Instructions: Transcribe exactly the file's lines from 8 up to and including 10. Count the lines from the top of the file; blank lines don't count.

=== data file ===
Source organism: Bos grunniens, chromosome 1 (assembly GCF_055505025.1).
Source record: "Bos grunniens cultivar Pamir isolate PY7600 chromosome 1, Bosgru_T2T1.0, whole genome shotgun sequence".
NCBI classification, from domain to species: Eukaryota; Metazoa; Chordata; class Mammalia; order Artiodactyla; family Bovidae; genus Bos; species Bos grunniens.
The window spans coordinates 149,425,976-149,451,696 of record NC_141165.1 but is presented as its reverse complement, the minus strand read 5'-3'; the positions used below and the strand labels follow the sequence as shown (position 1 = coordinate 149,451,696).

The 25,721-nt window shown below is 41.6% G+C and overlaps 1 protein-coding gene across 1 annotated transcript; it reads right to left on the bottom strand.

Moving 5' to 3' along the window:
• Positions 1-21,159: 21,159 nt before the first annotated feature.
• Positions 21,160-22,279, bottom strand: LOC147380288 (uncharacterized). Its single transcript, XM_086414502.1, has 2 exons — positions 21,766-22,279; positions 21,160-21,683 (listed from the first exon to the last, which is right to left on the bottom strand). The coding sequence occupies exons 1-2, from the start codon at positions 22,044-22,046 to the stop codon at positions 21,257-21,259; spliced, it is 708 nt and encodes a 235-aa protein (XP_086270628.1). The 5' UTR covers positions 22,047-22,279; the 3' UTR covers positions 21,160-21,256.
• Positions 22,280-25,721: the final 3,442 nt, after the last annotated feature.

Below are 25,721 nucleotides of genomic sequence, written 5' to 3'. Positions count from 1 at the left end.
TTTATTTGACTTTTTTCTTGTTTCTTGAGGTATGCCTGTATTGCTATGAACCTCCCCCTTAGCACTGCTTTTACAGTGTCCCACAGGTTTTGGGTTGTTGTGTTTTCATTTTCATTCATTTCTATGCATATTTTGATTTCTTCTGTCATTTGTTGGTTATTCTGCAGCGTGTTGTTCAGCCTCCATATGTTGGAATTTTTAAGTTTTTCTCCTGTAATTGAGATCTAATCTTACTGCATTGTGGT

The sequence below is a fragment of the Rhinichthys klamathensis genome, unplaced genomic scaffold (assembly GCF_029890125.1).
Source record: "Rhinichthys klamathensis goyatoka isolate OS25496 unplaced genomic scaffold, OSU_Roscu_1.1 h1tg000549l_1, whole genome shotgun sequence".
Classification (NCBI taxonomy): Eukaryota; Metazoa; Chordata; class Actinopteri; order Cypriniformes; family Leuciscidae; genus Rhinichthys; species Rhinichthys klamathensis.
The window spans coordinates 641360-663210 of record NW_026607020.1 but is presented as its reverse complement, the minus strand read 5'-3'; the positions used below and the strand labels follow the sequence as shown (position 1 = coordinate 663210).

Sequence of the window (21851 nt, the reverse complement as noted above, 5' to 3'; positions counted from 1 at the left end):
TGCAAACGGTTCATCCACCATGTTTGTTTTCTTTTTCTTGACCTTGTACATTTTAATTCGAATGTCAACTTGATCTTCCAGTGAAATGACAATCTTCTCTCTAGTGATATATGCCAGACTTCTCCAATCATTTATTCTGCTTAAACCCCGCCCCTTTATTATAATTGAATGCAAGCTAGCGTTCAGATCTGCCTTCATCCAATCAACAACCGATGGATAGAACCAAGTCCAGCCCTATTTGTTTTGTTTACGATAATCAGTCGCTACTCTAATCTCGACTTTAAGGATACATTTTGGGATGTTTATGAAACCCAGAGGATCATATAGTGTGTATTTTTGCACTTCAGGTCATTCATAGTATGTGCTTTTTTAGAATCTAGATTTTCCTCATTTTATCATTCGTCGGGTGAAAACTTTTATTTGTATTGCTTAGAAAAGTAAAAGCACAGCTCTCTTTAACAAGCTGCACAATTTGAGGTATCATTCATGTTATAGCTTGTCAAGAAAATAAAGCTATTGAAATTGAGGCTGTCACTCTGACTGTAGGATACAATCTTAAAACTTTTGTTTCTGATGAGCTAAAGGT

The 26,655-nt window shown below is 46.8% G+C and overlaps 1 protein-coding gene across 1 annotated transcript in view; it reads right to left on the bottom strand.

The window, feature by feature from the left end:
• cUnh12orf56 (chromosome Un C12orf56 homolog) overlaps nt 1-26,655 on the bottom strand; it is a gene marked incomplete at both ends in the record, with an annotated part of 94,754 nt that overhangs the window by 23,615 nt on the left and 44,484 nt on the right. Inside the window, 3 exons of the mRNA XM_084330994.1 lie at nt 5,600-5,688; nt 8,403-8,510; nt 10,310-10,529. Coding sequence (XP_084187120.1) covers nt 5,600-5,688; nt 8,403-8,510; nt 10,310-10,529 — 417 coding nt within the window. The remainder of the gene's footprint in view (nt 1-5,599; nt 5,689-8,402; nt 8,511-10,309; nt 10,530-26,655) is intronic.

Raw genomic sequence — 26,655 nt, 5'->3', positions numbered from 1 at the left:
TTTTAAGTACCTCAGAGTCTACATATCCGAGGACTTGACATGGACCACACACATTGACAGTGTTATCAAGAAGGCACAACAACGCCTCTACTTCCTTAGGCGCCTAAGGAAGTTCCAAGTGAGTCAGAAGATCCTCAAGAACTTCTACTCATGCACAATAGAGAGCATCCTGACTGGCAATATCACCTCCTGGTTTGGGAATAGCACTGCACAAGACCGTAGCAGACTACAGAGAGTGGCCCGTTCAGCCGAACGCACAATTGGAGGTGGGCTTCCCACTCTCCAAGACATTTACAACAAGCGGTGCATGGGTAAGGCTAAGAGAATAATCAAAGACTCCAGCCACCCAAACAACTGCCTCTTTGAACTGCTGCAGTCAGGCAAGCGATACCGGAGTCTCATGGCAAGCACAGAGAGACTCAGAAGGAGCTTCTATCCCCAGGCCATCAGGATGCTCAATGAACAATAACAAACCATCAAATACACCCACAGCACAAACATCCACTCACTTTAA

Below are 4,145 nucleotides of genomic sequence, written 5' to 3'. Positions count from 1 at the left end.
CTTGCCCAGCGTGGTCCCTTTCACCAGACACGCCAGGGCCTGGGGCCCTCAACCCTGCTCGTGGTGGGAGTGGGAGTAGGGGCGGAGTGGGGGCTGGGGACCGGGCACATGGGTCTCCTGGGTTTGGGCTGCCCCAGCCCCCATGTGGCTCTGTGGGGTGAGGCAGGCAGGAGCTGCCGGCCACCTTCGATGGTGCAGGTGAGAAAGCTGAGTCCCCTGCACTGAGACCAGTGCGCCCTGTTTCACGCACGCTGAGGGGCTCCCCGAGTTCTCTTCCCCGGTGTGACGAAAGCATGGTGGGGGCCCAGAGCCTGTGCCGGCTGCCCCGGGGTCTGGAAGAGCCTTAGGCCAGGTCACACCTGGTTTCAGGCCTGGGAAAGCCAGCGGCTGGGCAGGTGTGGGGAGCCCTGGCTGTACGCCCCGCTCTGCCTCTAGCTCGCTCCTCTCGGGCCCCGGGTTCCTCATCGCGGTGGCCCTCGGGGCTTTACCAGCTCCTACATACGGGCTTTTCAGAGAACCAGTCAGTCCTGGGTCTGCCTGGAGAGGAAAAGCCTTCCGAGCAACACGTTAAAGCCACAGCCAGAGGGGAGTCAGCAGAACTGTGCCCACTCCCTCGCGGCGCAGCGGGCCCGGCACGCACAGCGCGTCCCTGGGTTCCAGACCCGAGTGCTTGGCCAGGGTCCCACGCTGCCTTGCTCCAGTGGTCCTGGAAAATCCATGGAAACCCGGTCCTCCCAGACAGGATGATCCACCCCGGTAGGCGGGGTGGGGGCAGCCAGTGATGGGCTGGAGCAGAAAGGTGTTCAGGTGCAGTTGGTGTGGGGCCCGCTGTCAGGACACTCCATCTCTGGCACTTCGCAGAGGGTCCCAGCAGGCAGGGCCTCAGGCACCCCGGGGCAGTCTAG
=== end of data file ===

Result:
• Positions 21,160-22,279, bottom strand: LOC147380288 (uncharacterized). Its single transcript, XM_086414502.1, has 2 exons — positions 21,766-22,279; positions 21,160-21,683 (listed from the first exon to the last, which is right to left on the bottom strand). The coding sequence occupies exons 1-2, from the start codon at positions 22,044-22,046 to the stop codon at positions 21,257-21,259; spliced, it is 708 nt and encodes a 235-aa protein (XP_086270628.1). The 5' UTR covers positions 22,047-22,279; the 3' UTR covers positions 21,160-21,256.
• Positions 22,280-25,721: the final 3,442 nt, after the last annotated feature.

Below are 25,721 nucleotides of genomic sequence, written 5' to 3'. Positions count from 1 at the left end.